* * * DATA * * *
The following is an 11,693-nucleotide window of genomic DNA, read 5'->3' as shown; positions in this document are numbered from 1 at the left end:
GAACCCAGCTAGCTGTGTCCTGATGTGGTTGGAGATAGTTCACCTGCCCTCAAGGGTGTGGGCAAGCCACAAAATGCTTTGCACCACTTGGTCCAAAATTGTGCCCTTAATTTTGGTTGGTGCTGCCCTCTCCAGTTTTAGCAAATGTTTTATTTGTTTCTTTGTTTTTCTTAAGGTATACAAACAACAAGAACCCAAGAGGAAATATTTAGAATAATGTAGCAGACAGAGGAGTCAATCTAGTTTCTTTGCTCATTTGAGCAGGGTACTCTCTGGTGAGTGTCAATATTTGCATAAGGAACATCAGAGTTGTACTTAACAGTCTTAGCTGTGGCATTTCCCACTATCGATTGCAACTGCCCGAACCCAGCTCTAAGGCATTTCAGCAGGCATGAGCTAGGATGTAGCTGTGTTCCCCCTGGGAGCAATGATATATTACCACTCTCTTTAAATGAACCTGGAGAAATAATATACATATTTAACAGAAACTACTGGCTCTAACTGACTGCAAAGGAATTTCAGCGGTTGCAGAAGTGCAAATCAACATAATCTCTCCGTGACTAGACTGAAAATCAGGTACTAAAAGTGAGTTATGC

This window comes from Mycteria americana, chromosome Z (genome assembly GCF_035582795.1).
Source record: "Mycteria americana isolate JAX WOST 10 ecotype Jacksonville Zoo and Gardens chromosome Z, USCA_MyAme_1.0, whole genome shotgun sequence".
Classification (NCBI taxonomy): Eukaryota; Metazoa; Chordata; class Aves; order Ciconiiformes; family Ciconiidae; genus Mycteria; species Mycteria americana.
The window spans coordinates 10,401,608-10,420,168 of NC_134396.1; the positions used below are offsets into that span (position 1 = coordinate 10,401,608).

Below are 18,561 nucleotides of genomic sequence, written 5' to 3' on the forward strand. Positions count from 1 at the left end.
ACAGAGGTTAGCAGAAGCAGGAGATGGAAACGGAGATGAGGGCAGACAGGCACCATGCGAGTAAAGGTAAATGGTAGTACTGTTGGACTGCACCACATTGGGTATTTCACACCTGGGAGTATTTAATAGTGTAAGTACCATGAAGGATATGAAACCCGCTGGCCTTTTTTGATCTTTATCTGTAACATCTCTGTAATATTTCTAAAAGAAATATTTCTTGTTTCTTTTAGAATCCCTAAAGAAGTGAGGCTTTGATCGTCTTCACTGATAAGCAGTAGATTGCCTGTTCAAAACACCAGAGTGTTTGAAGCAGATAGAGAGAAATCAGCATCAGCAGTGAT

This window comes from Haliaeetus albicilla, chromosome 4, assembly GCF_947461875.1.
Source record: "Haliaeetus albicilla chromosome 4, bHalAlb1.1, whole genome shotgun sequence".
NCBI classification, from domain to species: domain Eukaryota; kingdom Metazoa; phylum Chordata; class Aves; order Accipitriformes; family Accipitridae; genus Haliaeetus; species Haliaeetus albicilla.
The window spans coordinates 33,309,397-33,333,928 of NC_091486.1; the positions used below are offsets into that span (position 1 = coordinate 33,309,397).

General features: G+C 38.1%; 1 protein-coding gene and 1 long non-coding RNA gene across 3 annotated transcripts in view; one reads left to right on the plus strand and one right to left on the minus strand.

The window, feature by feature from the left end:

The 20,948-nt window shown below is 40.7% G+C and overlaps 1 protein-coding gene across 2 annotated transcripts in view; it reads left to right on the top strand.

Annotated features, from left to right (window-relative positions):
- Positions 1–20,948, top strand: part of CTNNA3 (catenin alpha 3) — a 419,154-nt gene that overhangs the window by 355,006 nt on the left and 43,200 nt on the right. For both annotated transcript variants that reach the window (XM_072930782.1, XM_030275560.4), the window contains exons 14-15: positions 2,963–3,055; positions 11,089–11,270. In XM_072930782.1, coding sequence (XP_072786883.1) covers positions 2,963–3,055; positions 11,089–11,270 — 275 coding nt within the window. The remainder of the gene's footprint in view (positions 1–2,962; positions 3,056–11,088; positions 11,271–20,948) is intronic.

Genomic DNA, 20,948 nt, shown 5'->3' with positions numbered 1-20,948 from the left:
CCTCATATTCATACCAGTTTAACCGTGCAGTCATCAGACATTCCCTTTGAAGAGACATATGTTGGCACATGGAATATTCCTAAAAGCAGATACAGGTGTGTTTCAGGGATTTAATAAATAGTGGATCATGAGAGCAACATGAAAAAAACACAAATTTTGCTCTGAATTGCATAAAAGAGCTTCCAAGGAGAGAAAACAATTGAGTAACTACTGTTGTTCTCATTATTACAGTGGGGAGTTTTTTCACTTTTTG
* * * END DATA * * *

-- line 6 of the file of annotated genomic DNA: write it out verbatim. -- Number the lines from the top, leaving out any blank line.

The window spans coordinates 10,401,608-10,420,168 of NC_134396.1; the positions used below are offsets into that span (position 1 = coordinate 10,401,608).